TEXT: Genesis 3:1-6
1 Now the serpent was more subtil than any beast of the field which the Lord God had made. And he said unto the woman, Yea, hath God said, Ye shall not eat of every tree of the garden?
2 And the woman said unto the serpent, We may eat of the fruit of the trees of the garden:
3 But of the fruit of the tree which is in the midst of the garden, God hath said, Ye shall not eat of it, neither shall ye touch it, lest ye die.
4 And the serpent said unto the woman, Ye shall not surely die:
5 For God doth know that in the day ye eat thereof, then your eyes shall be opened, and ye shall be as gods, knowing good and evil.
6 And when the woman saw that the tree was good for food, and that it was pleasant to the eyes, and a tree to be desired to make one wise, she took of the fruit thereof, and did eat, and gave also unto her husband with her; and he did eat.
Alphonsus Liguori said, “It is almost certain that excess in eating is the cause of almost all the diseases of the body, but its effects on the soul are even more disastrous.”
According to the Obesity Action Coalition, “Individuals affected by obesity are at a higher risk for impaired mobility and experience a negative social stigma commonly associated with obesity.”
This is an uncomfortable subject for many of us, but if you listen and take heed, this particular series can not only change your life spiritually, but it can save your life physically.
Just as we ought to abstain from certain unhealthy foods and from excessive eating, Adam and Eve were commanded to abstain from eating of the fruit of the Tree of Knowledge of Good and Evil. But, like Adam and Eve, we were tempted to put forth our hands and taste of that which we should not have. Once we have tasted, we want more and more, and that is where gluttony begins.
Gluttony is proof that, in certain aspects of our lives, we “mind earthly things” more than we mind heavenly things. It is interesting how that, immediately after a Sunday church (a heavenly thing), many of us make a beeline to a fine restaurant or to the house for a “Sunday dinner” or a “Sunday meal” (an earthly thing). I recall, when I was a child, the mothers would put the food on before we left for church so that it would be ready by the time we got back. Sometimes, they even had it done the night before so that all they had to do was warm it up on Sunday afternoon. We church people were serious about our Sunday meal, and, looking at the physique of many in the church, one wonders if we are more serious about that than we are about Sunday services.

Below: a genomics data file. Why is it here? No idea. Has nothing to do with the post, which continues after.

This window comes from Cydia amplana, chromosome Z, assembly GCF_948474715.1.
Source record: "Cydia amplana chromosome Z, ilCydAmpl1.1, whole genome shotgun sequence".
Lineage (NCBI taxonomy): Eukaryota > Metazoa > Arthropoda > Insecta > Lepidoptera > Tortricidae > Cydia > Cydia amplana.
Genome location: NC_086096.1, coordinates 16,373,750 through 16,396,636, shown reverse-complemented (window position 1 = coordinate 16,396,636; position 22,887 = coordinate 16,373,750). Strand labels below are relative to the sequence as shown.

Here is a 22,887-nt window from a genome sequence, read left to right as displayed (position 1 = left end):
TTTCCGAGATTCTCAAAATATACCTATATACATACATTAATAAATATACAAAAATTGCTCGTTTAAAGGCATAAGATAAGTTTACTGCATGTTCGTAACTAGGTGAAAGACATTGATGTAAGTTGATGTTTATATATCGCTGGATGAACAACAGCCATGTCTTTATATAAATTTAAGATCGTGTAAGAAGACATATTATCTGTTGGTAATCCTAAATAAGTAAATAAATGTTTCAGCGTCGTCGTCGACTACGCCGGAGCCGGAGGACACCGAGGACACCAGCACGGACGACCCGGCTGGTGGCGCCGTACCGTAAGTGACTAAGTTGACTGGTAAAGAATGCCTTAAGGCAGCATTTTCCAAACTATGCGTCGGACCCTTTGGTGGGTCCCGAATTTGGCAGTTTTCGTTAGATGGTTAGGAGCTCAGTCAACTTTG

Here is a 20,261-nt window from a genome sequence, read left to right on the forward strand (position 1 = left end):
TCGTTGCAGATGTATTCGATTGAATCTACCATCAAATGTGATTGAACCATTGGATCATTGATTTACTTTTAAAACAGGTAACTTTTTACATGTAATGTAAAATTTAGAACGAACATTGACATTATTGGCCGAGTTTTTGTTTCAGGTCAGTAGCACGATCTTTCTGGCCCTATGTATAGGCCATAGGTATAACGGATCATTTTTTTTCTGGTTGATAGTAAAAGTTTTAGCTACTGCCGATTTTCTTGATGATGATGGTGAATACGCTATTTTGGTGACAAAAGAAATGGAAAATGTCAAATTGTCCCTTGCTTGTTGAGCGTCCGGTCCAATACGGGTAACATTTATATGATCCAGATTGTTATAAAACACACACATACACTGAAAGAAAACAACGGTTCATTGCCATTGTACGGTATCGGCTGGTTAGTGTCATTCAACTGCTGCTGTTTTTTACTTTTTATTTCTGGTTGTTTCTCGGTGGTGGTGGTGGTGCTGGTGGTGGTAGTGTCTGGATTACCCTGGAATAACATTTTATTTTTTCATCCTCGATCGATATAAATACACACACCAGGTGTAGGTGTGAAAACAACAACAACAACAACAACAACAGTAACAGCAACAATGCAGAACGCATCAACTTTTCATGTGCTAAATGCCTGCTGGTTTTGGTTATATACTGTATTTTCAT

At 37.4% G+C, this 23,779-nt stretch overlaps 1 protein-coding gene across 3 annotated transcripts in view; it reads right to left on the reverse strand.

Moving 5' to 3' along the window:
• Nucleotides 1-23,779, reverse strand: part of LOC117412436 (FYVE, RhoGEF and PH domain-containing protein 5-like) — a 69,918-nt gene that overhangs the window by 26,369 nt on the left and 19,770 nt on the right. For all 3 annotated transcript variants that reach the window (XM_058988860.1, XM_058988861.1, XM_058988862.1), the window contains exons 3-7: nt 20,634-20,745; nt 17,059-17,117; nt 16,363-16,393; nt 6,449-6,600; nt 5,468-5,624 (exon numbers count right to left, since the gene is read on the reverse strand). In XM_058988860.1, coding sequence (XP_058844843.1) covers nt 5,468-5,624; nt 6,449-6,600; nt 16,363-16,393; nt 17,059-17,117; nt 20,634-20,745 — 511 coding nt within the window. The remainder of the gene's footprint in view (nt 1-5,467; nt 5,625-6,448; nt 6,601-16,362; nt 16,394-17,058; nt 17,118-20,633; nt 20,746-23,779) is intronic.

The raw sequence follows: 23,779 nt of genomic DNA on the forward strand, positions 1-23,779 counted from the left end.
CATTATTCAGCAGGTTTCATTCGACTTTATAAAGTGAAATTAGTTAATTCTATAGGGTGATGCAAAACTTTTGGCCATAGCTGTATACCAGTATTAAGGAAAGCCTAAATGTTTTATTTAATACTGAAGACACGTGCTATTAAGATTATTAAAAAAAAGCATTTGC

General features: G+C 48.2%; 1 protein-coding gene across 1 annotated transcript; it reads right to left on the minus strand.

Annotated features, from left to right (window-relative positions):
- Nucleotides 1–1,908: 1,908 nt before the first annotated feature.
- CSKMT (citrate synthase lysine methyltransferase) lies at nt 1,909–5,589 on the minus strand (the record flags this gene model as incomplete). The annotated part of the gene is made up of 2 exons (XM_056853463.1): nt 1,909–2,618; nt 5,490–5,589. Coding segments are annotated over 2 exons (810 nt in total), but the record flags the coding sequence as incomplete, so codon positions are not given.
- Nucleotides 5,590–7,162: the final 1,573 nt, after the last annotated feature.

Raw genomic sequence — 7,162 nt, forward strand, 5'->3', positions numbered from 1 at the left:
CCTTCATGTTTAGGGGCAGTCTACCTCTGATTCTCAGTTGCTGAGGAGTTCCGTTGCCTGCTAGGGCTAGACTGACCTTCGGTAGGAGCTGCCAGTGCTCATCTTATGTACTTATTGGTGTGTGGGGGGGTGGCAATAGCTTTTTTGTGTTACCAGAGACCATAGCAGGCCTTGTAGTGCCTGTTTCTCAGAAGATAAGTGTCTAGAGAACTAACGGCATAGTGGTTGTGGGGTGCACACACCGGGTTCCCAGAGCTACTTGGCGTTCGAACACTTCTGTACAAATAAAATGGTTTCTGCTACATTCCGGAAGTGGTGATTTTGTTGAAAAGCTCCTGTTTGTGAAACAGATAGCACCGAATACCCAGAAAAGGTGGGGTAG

We must realign our thought life to that of a more moderate disposition. The early church father Clement of Alexandria expresses his concern about this issue, writing: “How totally irrational, futile, and inhuman is it for those that are of the earth to be fattening themselves like cattle, to feed themselves up for death. They look downwards on the earth, and bending ever over tables, lead a life of gluttony, burying all the good of existence here in a life that by and by will end.”
He continues, “We must guard against those articles of food which persuade us to eat when we are not hungry, bewitching the appetite. We are not to abstain wholly from various kinds of food, but only are not to be taken up about them. We are to partake of what is set before us, as becomes a Christian, out of respect to him who has invited us, by a harmless and moderate participation in the social meeting.” We must ask ourselves, Where is our focus? What is our primary preoccupation? Are we always thinking about how we can satisfy the desires of the flesh, or do we deliberately leave room for the influence and direction of the Holy Spirit who will move our attention to non-earthly things?
PRACTICAL STEP: In “The RAVE Diet and Lifestyle,” by Mike Anderson, we continue to learn why we should cease eating refined foods. He writes, “As a result of processing foods, the natural flavor is destroyed and has to be replaced with chemical additives. In fact, the heart of food flavor in America does not come from natural food at all, but from the refineries and chemical plants that dot an industrial corridor along the New Jersey turnpike. Ninety percent of the money we shell out for food buys a mix of chemistry and fiber-less foodstuffs devoid of any real nutritional value.”